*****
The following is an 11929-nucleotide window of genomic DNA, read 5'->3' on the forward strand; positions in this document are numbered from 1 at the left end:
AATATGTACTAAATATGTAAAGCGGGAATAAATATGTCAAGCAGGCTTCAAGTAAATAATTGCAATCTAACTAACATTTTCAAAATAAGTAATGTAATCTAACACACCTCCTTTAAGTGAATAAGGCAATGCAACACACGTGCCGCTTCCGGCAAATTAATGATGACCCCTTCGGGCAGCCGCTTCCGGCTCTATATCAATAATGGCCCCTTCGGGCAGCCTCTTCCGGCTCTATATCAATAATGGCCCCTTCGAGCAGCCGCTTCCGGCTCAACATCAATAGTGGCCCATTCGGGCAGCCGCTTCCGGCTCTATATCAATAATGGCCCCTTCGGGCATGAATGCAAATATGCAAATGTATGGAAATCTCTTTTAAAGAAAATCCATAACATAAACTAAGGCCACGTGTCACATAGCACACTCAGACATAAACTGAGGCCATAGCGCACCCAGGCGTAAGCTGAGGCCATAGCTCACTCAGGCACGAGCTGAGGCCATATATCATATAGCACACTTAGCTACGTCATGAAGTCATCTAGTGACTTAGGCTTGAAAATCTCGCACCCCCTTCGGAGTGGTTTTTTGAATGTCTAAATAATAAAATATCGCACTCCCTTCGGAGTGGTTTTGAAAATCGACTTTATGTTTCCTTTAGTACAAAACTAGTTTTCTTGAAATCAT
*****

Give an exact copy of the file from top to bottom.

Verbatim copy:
The following is an 11929-nucleotide window of genomic DNA, read 5'->3' on the forward strand; positions in this document are numbered from 1 at the left end:
AATATGTACTAAATATGTAAAGCGGGAATAAATATGTCAAGCAGGCTTCAAGTAAATAATTGCAATCTAACTAACATTTTCAAAATAAGTAATGTAATCTAACACACCTCCTTTAAGTGAATAAGGCAATGCAACACACGTGCCGCTTCCGGCAAATTAATGATGACCCCTTCGGGCAGCCGCTTCCGGCTCTATATCAATAATGGCCCCTTCGGGCAGCCTCTTCCGGCTCTATATCAATAATGGCCCCTTCGAGCAGCCGCTTCCGGCTCAACATCAATAGTGGCCCATTCGGGCAGCCGCTTCCGGCTCTATATCAATAATGGCCCCTTCGGGCATGAATGCAAATATGCAAATGTATGGAAATCTCTTTTAAAGAAAATCCATAACATAAACTAAGGCCACGTGTCACATAGCACACTCAGACATAAACTGAGGCCATAGCGCACCCAGGCGTAAGCTGAGGCCATAGCTCACTCAGGCACGAGCTGAGGCCATATATCATATAGCACACTTAGCTACGTCATGAAGTCATCTAGTGACTTAGGCTTGAAAATCTCGCACCCCCTTCGGAGTGGTTTTTTGAATGTCTAAATAATAAAATATCGCACTCCCTTCGGAGTGGTTTTGAAAATCGACTTTATGTTTCCTTTAGTACAAAACTAGTTTTCTTGAAATCAT